Vascular Plants of North Carolina
Account for Water Oak - Quercus nigra   L.
Members of Fagaceae:
Members of Quercus with account distribution info or public map:
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Section 6 » Order Fagales » Family Fagaceae
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AuthorL.
DistributionThroughout the Coastal Plain and most of the southwestern two-thirds of the Piedmont. Present in one to several mountain counties in the southern half of the province. Apparently absent from Piedmont counties west of Rockingham and north of Iredell and Burke -– i.e., the northwestern quarter of the province.

This Southern species ranges north only to southern NJ and southeastern MO, and south to southern FL and eastern TX. It is very rare in mountain regions.
AbundanceCommon and widespread in the Coastal Plain and the southeastern third of the Piedmont. Fairly common in the central Piedmont, but rare in the remainder of the Piedmont and the southern mountains.
HabitatThis is primarily a bottomland forest species, mainly in brownwater floodplains, but it does occur in blackwater systems. Over the last few decades, however, it has greatly spread into mesic upland situations, especially in fire-suppressed sites. Former Longleaf Pine (Pinus palustris) sandhills are now becoming Loblolly Pine (P. taeda) dominated, owing to fire suppression, with Water Oak often a subcanopy tree. In the Piedmont and much of the northern Coastal Plain, it often grows as a successional tree where Loblolly Pine dominates.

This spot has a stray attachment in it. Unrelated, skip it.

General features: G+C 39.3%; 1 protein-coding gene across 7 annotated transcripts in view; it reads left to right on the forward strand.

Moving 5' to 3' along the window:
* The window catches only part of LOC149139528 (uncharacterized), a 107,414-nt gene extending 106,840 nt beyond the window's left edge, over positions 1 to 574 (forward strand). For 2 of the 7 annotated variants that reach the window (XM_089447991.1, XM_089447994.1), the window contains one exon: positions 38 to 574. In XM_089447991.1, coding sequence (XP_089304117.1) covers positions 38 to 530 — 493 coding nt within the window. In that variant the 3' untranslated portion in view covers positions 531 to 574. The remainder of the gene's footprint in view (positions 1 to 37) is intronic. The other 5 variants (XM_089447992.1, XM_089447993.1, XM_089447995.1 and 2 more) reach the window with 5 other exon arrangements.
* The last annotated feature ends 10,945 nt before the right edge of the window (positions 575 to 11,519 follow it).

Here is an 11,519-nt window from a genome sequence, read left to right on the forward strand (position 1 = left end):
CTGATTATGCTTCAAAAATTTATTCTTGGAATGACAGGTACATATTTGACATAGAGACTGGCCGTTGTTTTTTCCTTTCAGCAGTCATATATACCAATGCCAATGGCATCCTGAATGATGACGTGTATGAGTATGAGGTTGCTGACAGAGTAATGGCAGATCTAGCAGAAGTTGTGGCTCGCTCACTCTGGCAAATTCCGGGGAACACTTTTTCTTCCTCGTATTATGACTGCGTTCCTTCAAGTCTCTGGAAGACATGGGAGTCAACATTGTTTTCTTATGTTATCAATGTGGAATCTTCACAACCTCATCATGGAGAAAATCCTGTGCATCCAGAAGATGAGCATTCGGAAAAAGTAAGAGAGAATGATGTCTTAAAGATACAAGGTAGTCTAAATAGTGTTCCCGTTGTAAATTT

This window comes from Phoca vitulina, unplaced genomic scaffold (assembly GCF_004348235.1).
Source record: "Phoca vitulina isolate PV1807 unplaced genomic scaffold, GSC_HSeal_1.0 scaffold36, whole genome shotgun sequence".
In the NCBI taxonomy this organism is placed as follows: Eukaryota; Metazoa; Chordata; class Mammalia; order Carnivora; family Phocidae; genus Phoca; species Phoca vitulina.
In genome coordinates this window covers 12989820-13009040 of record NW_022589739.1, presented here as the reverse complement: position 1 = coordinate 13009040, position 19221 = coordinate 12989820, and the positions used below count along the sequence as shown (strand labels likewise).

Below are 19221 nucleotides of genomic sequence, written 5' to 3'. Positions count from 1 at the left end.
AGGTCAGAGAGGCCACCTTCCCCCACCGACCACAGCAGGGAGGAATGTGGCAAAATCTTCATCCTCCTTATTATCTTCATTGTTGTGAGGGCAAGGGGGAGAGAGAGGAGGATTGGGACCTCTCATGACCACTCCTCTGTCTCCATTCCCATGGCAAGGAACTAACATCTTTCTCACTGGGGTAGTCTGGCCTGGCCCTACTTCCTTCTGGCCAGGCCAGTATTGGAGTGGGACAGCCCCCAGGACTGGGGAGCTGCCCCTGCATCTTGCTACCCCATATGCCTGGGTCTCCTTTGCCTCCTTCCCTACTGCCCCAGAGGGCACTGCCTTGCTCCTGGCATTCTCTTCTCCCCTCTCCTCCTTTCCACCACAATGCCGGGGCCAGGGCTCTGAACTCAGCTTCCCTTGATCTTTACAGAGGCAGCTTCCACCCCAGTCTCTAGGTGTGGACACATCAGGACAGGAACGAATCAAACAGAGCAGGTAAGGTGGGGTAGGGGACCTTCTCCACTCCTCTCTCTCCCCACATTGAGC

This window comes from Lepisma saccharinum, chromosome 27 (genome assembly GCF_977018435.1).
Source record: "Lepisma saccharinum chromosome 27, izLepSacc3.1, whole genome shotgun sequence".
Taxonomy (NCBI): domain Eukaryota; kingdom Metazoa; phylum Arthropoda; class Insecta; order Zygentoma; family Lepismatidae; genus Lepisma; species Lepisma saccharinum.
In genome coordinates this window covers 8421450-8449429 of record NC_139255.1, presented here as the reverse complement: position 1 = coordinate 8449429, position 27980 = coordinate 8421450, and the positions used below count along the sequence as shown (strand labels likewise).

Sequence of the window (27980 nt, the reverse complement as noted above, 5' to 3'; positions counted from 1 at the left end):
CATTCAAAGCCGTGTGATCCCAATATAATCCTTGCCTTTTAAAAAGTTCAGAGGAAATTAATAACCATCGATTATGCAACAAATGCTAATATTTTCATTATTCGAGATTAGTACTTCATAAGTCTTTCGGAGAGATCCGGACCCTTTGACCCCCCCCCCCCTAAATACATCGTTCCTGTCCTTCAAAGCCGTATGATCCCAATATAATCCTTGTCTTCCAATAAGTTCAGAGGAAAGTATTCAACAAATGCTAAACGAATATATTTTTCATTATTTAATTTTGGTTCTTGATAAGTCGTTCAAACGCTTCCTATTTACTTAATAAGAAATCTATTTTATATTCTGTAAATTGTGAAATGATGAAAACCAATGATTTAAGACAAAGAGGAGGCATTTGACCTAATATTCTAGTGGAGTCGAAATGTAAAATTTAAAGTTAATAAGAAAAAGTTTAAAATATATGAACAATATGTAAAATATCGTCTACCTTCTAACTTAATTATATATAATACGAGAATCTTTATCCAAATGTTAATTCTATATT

PhenologyFlowers in April, and fruits from September to November of the following year.
IdentificationThis is a quite familiar medium deciduous tree, usually reaching about 80 feet tall, rarely to 100 feet (and then essentially in bottomlands). It is usually easily identified by its “unique” leaves -– narrowly paddle-shaped or top-shaped, with the distal end greatly rounded. Some leaves may have single broad lobes on each side near the apex, and thus appearing to have three rounded lobes. Though it is a “red oak” species, requiring about 1.5 years for acorns to mature, bristle tips on the leaves are not obvious. However, note that young leaves, or leaves on saplings, can have odd shapes, with additional rounded lobes; a few other oaks can also have leaves somewhat like Water Oak when young. You may need to look at leaves on the upper half of the tree to be sure.
Taxonomic CommentsNone

Other Common Name(s)Paddle Oak (very rarely used)
State RankS5
Global RankG5
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